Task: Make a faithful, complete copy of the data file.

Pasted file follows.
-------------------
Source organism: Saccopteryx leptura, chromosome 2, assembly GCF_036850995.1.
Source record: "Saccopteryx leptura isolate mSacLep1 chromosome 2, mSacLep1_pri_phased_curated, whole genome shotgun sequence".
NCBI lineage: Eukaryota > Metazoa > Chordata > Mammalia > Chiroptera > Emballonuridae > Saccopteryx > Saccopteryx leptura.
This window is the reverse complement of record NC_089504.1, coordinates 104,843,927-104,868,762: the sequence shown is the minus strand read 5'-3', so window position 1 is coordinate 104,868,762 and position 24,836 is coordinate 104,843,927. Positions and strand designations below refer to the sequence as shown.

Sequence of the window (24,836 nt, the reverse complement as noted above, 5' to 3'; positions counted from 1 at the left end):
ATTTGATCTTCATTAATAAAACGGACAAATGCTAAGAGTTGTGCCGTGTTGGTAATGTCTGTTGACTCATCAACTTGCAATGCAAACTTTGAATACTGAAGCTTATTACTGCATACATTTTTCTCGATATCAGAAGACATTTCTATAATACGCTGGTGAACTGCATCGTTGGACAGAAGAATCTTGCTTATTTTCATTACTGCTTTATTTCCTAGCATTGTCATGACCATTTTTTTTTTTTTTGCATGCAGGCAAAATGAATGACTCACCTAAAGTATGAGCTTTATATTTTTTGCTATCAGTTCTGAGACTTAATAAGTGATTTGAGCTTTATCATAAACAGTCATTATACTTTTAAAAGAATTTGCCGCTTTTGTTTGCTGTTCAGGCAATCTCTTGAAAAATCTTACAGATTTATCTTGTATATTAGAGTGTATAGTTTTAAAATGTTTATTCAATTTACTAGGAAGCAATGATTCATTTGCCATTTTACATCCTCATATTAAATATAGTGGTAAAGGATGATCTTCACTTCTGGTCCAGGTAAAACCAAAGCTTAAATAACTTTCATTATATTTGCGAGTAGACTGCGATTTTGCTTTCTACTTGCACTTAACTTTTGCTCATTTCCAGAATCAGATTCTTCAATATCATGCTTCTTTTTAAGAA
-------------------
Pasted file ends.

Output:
Source organism: Saccopteryx leptura, chromosome 2, assembly GCF_036850995.1.
Source record: "Saccopteryx leptura isolate mSacLep1 chromosome 2, mSacLep1_pri_phased_curated, whole genome shotgun sequence".
NCBI lineage: Eukaryota > Metazoa > Chordata > Mammalia > Chiroptera > Emballonuridae > Saccopteryx > Saccopteryx leptura.
This window is the reverse complement of record NC_089504.1, coordinates 104,843,927-104,868,762: the sequence shown is the minus strand read 5'-3', so window position 1 is coordinate 104,868,762 and position 24,836 is coordinate 104,843,927. Positions and strand designations below refer to the sequence as shown.

Sequence of the window (24,836 nt, the reverse complement as noted above, 5' to 3'; positions counted from 1 at the left end):
ATTTGATCTTCATTAATAAAACGGACAAATGCTAAGAGTTGTGCCGTGTTGGTAATGTCTGTTGACTCATCAACTTGCAATGCAAACTTTGAATACTGAAGCTTATTACTGCATACATTTTTCTCGATATCAGAAGACATTTCTATAATACGCTGGTGAACTGCATCGTTGGACAGAAGAATCTTGCTTATTTTCATTACTGCTTTATTTCCTAGCATTGTCATGACCATTTTTTTTTTTTTTGCATGCAGGCAAAATGAATGACTCACCTAAAGTATGAGCTTTATATTTTTTGCTATCAGTTCTGAGACTTAATAAGTGATTTGAGCTTTATCATAAACAGTCATTATACTTTTAAAAGAATTTGCCGCTTTTGTTTGCTGTTCAGGCAATCTCTTGAAAAATCTTACAGATTTATCTTGTATATTAGAGTGTATAGTTTTAAAATGTTTATTCAATTTACTAGGAAGCAATGATTCATTTGCCATTTTACATCCTCATATTAAATATAGTGGTAAAGGATGATCTTCACTTCTGGTCCAGGTAAAACCAAAGCTTAAATAACTTTCATTATATTTGCGAGTAGACTGCGATTTTGCTTTCTACTTGCACTTAACTTTTGCTCATTTCCAGAATCAGATTCTTCAATATCATGCTTCTTTTTAAGAA